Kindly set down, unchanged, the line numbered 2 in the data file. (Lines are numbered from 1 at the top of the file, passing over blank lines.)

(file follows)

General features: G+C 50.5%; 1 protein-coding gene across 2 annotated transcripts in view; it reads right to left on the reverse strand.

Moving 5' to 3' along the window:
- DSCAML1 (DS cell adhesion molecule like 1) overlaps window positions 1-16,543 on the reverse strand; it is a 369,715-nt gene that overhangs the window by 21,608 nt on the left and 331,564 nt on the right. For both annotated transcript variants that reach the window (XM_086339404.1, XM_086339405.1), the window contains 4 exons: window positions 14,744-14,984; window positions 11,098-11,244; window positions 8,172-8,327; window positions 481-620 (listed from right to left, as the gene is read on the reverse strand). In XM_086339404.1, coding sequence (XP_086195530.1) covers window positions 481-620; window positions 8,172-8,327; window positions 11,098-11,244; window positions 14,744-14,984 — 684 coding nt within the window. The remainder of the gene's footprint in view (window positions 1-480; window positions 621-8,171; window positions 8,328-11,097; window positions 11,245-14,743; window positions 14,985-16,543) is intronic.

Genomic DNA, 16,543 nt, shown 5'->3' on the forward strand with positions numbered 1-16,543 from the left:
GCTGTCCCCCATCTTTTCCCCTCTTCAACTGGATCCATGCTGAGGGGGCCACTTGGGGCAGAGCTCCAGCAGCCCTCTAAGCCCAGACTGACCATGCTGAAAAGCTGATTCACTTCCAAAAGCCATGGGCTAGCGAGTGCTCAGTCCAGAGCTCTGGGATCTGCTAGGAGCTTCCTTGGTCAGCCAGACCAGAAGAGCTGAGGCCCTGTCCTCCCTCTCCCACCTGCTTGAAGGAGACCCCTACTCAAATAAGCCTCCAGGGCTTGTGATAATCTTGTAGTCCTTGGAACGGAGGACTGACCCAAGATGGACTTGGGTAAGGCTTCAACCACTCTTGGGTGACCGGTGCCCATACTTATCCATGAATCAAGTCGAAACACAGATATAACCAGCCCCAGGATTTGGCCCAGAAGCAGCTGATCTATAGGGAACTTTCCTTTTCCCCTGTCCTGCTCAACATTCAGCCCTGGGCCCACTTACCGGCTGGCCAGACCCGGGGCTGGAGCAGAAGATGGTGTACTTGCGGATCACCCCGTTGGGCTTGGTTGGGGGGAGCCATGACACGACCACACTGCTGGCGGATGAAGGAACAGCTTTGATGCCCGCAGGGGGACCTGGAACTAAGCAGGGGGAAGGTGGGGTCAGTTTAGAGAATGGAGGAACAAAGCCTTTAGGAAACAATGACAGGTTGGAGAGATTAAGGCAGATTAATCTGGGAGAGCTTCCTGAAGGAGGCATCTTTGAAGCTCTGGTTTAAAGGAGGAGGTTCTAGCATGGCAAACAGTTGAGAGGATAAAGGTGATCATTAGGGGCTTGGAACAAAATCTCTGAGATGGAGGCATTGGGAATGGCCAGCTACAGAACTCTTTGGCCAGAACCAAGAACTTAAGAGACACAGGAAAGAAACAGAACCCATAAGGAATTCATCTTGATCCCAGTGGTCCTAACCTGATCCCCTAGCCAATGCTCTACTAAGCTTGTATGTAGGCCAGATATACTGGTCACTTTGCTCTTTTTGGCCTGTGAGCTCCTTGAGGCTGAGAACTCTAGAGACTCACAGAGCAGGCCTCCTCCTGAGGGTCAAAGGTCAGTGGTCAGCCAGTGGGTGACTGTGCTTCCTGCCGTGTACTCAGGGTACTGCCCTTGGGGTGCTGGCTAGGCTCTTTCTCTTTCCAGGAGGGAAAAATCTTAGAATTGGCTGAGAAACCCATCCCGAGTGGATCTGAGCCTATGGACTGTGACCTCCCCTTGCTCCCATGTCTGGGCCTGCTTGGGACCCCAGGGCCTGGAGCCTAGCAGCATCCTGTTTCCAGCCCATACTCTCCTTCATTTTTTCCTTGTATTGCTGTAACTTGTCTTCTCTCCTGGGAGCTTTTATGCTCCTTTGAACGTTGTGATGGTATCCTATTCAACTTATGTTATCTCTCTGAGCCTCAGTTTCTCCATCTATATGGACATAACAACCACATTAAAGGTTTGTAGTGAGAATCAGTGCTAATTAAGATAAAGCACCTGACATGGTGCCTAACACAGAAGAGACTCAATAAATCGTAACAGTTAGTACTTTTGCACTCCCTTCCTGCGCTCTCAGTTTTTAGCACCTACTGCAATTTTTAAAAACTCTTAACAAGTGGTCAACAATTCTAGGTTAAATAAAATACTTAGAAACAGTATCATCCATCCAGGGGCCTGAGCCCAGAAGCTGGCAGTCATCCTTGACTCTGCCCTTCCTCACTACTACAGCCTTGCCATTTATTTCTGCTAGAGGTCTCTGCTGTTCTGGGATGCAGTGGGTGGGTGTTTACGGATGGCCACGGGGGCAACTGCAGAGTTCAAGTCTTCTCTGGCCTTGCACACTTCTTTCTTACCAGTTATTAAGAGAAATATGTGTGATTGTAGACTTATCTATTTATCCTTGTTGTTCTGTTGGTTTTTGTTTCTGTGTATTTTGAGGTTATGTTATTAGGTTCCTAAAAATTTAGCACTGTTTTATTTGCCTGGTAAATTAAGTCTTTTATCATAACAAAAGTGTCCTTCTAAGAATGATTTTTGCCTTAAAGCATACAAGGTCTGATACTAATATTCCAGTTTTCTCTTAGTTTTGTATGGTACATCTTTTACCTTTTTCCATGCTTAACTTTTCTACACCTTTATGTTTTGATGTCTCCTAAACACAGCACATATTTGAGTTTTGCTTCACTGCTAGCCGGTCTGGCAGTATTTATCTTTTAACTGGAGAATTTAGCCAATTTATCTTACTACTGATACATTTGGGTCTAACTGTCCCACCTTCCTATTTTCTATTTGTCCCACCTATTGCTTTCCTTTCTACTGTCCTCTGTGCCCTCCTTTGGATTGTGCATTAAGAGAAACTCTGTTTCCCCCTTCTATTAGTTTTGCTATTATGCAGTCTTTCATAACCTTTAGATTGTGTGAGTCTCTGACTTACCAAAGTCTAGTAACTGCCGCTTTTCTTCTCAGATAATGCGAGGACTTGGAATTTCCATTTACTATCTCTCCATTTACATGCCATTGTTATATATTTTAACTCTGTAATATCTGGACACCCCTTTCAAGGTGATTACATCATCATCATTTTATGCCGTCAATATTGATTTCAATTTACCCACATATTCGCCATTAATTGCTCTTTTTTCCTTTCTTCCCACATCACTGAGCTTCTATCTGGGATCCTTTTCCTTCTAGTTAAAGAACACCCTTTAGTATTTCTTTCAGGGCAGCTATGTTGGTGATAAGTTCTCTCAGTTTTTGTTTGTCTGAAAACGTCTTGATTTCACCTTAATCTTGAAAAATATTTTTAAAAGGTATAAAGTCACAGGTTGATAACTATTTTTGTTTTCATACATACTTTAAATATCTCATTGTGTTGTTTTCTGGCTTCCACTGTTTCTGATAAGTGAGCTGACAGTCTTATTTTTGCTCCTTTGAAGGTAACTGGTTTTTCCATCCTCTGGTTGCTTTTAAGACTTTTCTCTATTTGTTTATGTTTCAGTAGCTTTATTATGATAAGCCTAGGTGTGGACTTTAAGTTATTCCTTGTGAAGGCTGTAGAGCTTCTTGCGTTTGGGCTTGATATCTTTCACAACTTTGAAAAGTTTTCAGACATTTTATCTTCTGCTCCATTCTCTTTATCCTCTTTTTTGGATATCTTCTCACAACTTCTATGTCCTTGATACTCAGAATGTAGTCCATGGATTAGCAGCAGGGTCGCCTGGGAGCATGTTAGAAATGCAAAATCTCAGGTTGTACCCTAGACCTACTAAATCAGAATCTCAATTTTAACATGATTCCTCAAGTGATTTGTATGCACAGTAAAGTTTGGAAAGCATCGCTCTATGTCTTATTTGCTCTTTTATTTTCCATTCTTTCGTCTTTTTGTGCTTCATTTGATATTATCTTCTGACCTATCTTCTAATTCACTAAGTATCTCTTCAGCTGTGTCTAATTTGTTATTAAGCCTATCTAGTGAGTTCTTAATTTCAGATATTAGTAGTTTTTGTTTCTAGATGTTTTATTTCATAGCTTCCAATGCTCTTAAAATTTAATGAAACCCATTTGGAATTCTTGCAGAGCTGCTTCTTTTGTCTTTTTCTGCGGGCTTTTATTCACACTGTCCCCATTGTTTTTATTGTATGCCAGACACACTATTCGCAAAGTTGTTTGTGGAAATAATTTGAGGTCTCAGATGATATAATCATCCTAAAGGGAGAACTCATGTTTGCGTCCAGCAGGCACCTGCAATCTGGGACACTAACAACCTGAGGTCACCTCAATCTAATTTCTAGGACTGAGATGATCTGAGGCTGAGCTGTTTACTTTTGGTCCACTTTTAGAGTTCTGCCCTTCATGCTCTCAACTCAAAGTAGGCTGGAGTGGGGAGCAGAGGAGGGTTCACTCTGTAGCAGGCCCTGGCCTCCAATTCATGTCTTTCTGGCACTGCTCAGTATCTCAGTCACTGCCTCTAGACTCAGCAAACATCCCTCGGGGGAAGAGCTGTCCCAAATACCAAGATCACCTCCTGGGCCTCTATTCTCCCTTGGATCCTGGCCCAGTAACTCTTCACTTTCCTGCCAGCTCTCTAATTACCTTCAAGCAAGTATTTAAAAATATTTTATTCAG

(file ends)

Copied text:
Moving 5' to 3' along the window: